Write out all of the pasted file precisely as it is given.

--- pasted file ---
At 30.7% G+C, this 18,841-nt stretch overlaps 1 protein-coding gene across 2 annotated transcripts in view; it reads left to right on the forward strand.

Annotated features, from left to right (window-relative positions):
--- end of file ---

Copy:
At 30.7% G+C, this 18,841-nt stretch overlaps 1 protein-coding gene across 2 annotated transcripts in view; it reads left to right on the forward strand.

Annotated features, from left to right (window-relative positions):